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How to effectively retire a beloved non-profit event

Posted April 20, 2022 by Virginia Davidson

How to retire a nonprofit event

The prospect of retiring an event can feel challenging, especially if it is beloved by the stakeholders of your non-profit. However, sometimes it’s the right choice to make. This post will help you make an informed decision about how to effectively retire an event.

For advice, I reached out to Sarah Plimpton of Capital Campaign Toolkit. As a former development director herself, Sarah has a lot of experience with events, and now as a campaign advisor she guides non-profits in making decisions that are in the best interest of their organization.

To tackle the potentially overwhelming task of retiring an event, Sarah and I have broken it down into 5 key steps.

5 key steps to effectively retire a non-profit event

Step 1. Start by asking the following questions:

  • Why are we doing this event?
  • Why did we start it?

Reasons might include:

  • Fundraising: An immediate financial goal
  • Cultivation/friendraising: Introducing people to your mission
  • Stewardship: Thanking supporters and inspiring them to keep giving

Step 2. Evaluate the event in relation to other activities from your development plan

Pull out your development plan and examine it. Consider this particular event in that bigger context, and answer the following questions:

  • Do you still need this event to serve the primary function you identified in step 1?
  • Does it still make sense to do this event?

Note: If your organization doesn’t have a development plan, you can complete this step by making a list of all the events your organization manages each year, as well as other fundraising efforts like your annual appeal.

Step 3. Dig into the event data

Steps 1 and 2 help you frame and contextualize the event, but so far the evaluation may be based on gut feelings or impressions. Now it’s time to dig into some specific data.

Questions to answer:

  • Did the event raise money or lose money?
    • You cannot answer this question without factoring in all staff time related to the event. Costs for venue and food are only partial costs. You may need to collaborate with a colleague who has access to salary information. So long as you figure out, per person, how many hours each devoted to the event, then someone at your organization can calculate the details and provide a total.
  • What has been event attendees’ history? E.g., how many new constituents have engaged with your organization since the event by donating, volunteering, or attending another event? (Tip: A donor management system like Little Green Light can give you visibility into your constituents’ engagement with your organization.)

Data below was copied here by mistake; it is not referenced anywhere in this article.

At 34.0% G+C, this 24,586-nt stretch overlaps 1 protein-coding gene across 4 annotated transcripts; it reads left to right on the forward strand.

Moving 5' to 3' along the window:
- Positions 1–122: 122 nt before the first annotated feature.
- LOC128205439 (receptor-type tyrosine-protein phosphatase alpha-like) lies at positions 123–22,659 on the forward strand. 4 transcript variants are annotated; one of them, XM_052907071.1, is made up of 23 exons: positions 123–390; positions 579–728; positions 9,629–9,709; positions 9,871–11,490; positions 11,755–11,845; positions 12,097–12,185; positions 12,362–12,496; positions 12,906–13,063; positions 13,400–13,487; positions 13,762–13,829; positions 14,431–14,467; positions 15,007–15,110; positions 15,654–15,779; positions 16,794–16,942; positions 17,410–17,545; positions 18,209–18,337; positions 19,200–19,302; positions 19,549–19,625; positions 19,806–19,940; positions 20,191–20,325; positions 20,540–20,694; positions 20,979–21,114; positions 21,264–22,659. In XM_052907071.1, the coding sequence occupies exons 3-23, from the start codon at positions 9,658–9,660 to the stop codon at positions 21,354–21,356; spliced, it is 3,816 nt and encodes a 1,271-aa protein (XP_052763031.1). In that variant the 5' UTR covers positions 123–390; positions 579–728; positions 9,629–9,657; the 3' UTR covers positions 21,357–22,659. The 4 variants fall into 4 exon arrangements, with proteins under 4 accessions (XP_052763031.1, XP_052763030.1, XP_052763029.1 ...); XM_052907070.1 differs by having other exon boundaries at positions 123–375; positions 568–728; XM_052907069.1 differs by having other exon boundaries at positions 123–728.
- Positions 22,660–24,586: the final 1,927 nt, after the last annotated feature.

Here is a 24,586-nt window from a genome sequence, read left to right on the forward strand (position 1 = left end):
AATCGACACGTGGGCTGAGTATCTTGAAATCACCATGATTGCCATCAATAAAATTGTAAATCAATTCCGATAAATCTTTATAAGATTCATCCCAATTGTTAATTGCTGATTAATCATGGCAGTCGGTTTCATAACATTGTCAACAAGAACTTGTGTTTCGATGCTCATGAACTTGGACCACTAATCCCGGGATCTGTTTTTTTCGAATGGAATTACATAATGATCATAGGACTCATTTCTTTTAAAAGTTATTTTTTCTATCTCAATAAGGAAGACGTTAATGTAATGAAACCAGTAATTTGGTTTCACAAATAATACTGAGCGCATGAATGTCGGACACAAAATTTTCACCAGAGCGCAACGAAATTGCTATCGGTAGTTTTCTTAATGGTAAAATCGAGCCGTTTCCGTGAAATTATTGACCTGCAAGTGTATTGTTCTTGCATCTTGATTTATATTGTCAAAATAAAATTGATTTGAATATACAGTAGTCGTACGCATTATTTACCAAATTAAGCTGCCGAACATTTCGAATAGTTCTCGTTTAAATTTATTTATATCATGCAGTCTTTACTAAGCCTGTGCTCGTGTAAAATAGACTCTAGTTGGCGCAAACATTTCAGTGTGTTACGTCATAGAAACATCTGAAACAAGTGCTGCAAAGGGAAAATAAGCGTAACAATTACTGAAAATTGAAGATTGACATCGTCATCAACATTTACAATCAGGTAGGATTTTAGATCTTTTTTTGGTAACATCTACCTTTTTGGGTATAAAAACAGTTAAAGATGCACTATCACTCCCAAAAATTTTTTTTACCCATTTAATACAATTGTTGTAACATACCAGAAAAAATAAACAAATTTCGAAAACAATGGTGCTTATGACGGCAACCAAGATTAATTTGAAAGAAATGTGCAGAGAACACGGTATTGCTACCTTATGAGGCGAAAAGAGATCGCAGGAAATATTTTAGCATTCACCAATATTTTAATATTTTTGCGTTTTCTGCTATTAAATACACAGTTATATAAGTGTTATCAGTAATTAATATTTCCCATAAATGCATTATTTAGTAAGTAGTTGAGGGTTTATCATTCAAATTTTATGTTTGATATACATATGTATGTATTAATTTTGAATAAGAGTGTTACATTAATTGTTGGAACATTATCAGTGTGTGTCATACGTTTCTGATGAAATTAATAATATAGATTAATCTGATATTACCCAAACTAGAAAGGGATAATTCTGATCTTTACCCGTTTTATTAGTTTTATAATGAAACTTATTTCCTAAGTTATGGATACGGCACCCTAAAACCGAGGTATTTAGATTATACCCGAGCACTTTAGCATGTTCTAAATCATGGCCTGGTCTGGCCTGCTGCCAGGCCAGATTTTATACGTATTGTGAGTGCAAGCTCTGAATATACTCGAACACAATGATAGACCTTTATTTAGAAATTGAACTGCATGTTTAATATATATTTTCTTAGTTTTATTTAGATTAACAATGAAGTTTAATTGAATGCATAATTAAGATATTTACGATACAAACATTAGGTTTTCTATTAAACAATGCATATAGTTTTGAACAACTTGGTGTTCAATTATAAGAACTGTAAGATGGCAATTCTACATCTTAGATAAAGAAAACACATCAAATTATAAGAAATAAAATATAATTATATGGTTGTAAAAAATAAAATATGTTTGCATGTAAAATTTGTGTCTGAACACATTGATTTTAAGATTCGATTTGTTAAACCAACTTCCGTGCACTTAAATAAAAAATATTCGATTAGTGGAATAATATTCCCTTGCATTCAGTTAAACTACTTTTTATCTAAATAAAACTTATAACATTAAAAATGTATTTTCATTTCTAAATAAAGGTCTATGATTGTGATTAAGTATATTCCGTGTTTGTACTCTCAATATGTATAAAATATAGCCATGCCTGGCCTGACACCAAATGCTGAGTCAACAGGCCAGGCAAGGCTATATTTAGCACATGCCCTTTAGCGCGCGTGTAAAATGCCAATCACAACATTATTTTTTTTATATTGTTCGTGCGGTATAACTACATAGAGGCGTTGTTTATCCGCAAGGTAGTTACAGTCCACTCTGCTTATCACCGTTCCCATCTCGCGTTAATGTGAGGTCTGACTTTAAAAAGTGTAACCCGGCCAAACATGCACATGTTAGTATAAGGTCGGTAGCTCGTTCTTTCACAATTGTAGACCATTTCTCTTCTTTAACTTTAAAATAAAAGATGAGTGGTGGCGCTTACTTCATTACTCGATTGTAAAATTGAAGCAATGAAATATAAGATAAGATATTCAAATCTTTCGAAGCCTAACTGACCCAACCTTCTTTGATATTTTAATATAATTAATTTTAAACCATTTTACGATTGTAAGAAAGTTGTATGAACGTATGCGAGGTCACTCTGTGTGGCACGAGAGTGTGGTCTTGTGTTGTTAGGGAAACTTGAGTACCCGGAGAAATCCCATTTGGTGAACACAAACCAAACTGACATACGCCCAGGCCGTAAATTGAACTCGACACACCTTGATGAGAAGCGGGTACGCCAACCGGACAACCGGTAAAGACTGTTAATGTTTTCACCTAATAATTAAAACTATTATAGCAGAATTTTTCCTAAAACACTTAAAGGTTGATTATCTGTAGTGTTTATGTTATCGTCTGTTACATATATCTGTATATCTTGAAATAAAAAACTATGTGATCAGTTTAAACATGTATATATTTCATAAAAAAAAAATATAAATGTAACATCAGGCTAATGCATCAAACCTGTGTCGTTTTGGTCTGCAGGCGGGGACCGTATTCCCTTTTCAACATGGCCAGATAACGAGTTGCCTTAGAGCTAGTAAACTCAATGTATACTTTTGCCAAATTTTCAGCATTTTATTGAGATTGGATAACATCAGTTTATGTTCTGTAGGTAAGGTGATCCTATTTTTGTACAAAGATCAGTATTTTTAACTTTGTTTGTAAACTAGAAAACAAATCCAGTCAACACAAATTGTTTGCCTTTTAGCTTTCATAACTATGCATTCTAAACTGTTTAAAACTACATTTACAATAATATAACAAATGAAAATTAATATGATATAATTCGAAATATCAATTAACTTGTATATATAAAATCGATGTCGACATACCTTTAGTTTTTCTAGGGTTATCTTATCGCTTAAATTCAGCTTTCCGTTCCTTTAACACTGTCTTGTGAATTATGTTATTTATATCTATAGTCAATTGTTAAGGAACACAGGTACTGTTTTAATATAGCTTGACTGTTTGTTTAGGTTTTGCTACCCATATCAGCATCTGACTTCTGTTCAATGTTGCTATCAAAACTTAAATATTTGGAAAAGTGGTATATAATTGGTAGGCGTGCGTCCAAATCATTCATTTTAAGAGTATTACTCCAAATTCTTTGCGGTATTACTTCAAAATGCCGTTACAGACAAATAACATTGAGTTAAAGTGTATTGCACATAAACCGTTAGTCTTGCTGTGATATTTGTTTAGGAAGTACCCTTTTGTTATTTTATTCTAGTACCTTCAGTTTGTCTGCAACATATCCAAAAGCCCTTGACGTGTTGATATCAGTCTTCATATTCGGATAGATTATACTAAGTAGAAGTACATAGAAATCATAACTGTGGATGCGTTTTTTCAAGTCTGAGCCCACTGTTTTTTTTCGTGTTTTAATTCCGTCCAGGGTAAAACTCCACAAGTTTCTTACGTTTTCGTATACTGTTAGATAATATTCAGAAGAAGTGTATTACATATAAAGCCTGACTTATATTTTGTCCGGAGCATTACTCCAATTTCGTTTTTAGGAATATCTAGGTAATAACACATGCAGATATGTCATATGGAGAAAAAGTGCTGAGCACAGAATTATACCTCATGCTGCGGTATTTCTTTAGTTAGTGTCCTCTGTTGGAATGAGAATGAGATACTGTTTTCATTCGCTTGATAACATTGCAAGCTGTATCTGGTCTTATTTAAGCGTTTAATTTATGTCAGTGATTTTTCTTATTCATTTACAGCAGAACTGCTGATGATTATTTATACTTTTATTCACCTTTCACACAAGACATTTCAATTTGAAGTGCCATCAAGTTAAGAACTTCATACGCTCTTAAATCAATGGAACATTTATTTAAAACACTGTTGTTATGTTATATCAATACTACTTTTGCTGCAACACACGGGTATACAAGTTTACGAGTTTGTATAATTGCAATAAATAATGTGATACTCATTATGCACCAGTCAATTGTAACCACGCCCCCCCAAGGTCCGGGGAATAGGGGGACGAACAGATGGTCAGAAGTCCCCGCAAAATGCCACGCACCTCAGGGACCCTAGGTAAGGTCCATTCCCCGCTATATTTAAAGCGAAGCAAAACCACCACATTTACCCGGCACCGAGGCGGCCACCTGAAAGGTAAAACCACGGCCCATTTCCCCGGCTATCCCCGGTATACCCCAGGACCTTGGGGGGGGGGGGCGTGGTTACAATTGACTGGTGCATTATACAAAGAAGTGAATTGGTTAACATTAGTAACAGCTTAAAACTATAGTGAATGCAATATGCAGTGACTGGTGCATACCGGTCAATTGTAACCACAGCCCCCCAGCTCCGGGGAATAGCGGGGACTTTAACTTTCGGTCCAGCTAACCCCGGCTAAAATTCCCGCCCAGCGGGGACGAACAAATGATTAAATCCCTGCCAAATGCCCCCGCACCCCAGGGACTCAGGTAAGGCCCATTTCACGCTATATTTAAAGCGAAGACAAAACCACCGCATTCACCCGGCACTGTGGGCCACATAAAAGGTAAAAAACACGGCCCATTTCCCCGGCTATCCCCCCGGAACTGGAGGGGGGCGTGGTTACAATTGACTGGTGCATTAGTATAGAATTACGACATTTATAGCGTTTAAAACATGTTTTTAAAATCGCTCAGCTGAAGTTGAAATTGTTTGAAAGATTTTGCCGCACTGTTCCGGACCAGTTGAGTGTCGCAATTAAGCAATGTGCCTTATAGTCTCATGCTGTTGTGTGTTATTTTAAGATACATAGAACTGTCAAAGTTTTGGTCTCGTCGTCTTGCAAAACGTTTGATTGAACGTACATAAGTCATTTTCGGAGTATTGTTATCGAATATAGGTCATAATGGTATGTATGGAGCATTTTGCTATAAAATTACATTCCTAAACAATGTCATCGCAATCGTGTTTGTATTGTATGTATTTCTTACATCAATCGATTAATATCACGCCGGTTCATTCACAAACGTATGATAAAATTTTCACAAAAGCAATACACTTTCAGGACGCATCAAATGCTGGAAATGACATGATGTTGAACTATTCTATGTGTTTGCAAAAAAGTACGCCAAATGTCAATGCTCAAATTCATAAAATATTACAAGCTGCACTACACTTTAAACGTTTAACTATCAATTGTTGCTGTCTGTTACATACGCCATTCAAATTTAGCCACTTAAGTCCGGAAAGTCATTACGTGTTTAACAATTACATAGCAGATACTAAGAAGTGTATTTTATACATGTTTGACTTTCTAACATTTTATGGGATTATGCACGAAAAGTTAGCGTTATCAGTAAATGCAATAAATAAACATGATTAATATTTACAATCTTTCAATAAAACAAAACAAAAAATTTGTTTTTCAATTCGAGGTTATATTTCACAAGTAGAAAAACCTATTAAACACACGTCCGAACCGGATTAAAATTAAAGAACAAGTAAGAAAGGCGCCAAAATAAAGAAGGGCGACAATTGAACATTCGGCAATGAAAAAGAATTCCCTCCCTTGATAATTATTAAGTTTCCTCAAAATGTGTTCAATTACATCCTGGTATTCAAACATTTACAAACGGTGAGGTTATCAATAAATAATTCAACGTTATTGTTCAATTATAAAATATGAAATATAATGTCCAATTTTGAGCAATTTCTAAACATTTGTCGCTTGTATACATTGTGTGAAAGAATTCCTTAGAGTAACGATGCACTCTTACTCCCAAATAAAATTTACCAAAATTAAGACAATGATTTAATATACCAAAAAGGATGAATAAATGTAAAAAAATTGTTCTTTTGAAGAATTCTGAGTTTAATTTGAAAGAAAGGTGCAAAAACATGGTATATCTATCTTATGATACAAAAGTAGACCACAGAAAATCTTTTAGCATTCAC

Step 4. Project the organization’s future without this event

So far, you’ve been considering the event’s history. Now, project a realistic future without the event.

Key questions:

  • If you lost a certain amount of income, how else might you raise it?
  • Are you worried about relationships with longtime sponsors? What are some other ways you might partner with them?
  • If you’re concerned about long-time event volunteers, can you offer other volunteering opportunities as a replacement?
  • Who needs to weigh in on the decision to retire the event?
    • With whom will you need to share the data you’re using? Is it ready and convincing to others?

Step 5. Communicate the decision to retire the event

This step assumes steps 1-4 have demonstrated to you and other key people that the event should be retired. Who needs to know early and personally about this decision? Consider longtime volunteers, sponsors, vendors, and others who’ve been connected to the event. You don’t want any of these stakeholders to be blindsided. Reach out to them early, and directly.

No matter how much effort you put into communicating, there may be people who are still upset. What should you do? Sarah recommends keeping communication open with them: Let them vent, hear them, respond with empathy. Remain comfortable with the decision and the reasons behind it. If you handle these interactions well, you may find it’s an opportunity to deepen your organization’s relationship with the constituent.

You’ve gathered data and carefully considered the situation, so you can feel confident about the organization’s decision as you communicate with these stakeholders. And, you can feel optimistic knowing that your organization will be able to devote more attention to its priorities.

Conclusion

Retiring an event may be the right decision for your organization. By following the steps we’ve laid out, you’ll be able to decide based on the best interests of your non-profit and then communicate that strategic decision to key stakeholders.

Thanks to Sarah for sharing her expertise with us!

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